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A.I. The Thinking Machine


Uncanny: An A.I. generated artwork attempting to mimic human creativity. Can you spot the errors?

Computer science was truly born once Charles Babbage worked out how to replicate the brain’s data processing function in the 19th Century. His invention, the automated calculator was, by any definition of the term, Artificial Intelligence (A.I.). Yet, like all computers since, it was a ‘left-brain’ machine, only capable of logical, mathematical processing. Meanwhile, ‘right-brain' intuition and creativity remains a distinctly “human” trait. Or does it?


The end game with Artificial Intelligence was always to find the essence of sentience and synthesise it beyond distinction from humanity. Now this grand illusion has arrived in the form of a new software that, in recent months, has sparked global curiosity, enthralled many and left some a little bit afraid. Launched in late 2022, ChatGPT (Chat Generative Pre-trained Transformer), the first popularised chatbot, has offered the closest approximation to human-like interaction yet.


ChatGPT - the invention of US research laboratory, OpenAI - is, in simple terms, a command-driven word processor which uses Natural Language Processing (NLP) to mimic learning through interaction with human users. Chatbots typically present as command text boxes, no different from any search engine such as Google. However, a typed question or command can produce real-time conversation on virtually any subject.


The human-like element of this A.I. is in its capacity for debate, humour, ethics and an acknowledgement of its own limitations. It has clearly been programmed to accept that a wealth of lived ‘real world’ experience can never be replicated through digital information processing. No matter how real the A.I. feels in terms of its ability to converse, it holds no philosophy of life, belief system, cultural identity or politick. However, the impression this A.I. creates is of a high-speed creative processor with the ability to follow directives and self-improve. It excels at producing original creative works, such as poems, lyrics, essays and news articles as opposed to merely providing links to existing works.


This ability has led many to question its possible misuse as a ‘cheat system’ in education. If a student can produce a written essay in seconds on any topic, solve maths problems or explain complex scientific theories using ChatGPT, why study? But rather than trying to beat A.I., some schools are instead embracing its potential. It is early days still, but on its application in education, a Swinburne University spokesperson explained, “We are still assessing the potential impact A.I. and ChatGPT may have on university assessments.” ….. “Given that these tools will be ubiquitous in the future, we must educate students to be critical consumers of this technology. Educating them to use these tools carefully to augment their learning will be a priority.”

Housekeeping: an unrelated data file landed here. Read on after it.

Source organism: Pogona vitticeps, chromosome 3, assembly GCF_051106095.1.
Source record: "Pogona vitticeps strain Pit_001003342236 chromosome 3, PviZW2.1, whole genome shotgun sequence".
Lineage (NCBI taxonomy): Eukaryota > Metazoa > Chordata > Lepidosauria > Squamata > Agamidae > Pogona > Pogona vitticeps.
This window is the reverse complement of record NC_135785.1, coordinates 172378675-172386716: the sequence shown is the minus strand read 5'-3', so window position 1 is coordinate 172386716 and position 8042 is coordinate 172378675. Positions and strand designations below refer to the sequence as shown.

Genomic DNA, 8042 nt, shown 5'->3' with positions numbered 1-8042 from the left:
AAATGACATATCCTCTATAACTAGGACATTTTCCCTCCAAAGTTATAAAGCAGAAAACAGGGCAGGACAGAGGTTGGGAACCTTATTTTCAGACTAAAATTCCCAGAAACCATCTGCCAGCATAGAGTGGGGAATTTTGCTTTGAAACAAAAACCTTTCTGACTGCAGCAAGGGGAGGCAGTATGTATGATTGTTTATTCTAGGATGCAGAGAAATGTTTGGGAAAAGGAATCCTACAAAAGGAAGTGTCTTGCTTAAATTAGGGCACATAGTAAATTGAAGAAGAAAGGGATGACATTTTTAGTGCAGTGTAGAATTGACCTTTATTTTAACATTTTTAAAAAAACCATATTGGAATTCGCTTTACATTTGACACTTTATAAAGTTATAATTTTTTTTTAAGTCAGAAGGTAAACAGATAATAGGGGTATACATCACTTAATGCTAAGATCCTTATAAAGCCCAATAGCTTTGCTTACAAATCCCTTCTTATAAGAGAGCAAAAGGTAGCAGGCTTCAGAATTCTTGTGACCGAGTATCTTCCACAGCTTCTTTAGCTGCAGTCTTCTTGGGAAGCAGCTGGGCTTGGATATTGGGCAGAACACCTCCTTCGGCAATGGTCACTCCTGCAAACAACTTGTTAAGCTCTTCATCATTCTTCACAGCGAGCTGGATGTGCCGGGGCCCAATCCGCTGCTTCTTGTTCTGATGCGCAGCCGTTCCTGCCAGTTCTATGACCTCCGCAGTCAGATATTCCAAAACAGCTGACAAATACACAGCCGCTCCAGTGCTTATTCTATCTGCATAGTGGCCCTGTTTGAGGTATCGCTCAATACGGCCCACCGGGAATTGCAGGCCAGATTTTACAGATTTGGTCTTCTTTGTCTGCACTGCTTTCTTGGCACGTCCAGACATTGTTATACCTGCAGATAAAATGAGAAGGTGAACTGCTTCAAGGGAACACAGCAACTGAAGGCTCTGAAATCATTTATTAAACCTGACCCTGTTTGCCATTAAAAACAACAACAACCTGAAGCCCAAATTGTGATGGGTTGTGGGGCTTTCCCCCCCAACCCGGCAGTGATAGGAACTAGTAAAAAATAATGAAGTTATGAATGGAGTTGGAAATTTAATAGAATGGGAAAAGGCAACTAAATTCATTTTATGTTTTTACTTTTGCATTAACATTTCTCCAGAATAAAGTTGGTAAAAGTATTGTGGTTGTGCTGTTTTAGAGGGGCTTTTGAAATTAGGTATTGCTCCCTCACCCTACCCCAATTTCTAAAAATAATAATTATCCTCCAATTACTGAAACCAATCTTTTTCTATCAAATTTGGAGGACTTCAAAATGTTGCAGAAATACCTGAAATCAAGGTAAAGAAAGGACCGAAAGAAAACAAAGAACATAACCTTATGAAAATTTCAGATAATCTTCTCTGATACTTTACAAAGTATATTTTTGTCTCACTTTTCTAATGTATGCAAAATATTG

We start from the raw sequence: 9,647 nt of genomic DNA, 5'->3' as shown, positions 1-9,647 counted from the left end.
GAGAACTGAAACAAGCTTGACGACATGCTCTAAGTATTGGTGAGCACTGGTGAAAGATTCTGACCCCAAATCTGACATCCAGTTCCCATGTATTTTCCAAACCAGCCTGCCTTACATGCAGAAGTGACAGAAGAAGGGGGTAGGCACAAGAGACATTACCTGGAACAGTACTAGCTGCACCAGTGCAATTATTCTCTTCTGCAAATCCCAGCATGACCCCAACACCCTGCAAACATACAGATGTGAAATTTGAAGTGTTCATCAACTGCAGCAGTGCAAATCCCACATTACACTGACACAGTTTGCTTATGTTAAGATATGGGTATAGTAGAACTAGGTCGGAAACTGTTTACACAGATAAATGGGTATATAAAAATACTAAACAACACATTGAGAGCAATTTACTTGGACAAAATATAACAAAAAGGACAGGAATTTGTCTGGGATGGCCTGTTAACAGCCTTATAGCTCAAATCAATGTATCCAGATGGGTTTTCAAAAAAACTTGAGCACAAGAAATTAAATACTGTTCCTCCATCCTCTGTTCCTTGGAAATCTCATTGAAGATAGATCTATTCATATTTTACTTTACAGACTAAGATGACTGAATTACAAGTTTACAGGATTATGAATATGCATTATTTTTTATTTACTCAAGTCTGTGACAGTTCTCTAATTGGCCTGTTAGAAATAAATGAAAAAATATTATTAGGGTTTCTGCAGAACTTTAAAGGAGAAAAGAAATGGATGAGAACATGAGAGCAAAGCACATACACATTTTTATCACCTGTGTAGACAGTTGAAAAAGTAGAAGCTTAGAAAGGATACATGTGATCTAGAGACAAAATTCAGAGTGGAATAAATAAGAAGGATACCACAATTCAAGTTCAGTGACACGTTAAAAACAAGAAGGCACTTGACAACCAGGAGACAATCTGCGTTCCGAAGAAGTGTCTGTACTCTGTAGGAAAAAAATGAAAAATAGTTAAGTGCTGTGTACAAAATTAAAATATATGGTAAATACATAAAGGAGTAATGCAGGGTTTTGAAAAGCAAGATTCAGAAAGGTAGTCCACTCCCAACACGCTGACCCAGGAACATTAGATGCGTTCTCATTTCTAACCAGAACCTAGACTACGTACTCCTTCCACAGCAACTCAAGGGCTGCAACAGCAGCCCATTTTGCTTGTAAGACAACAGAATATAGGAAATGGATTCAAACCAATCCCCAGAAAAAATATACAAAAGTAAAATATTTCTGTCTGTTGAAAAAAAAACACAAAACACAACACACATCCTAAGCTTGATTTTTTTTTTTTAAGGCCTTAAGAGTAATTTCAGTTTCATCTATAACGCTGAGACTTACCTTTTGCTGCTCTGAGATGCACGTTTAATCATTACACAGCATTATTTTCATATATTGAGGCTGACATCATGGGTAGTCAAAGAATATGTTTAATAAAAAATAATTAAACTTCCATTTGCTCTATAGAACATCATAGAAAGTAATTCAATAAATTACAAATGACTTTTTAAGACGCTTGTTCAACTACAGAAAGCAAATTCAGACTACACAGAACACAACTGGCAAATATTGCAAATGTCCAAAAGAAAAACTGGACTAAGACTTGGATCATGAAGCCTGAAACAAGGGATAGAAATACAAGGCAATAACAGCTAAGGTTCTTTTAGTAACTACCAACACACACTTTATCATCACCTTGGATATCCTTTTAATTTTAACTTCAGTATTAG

Can A.I. really become more human?

They further stated that, “Technological advancements are unavoidable. The emergence of A.I.-powered chatbot software like ChatGPT presents a dilemma for education providers around the globe in how to prepare for any challenges it might pose and its potential for misuse by students.” As for lecturers and tutors using the software, the level of specialist knowledge required to build appropriate curriculum suggests that A.I. and ChatGPT will not be a useful tool in the short term to develop university-level courses. “It might have a role in helping prepare learning tasks or lesson plans, but staff will also need to critically engage with this technology.”


Aside from conversation and written content, A.I. bots have been developed that can produce original artworks and even lifelike photography indistinguishable from the real thing. These image generators convert a typed command into art which is only limited by the user's imagination. Furthermore, its application in creating music made headlines when Sir Paul McCartney revealed earlier this year that a ‘new’ Beatles composition had been completed using A.I. News such as this tends to bring into focus the question ‘what is human’ if A.I. can penetrate exclusively human-centred areas, such as the Arts, and even outperform us?


Given A.I.'s relatively new advancements, a combination of opinion-piece editorials, alarmist science fiction movies and the speed of life in the digital age has created a sense of paranoia around the technology. After all, we are hardwired to distrust concepts of an ‘artificial’ nature. Its multiple synonyms; bogus, phoney, counterfeit, false etc.. carry negative connotations. But perhaps it is our ‘entirely human’ bias that dictates our feelings on this new technology. Author Douglas Adams, a renowned technophile, posited that “Any technology that’s invented when you’re between 15 and 35 is new and exciting. Anything invented after you turn 35 is against the natural order of things.”


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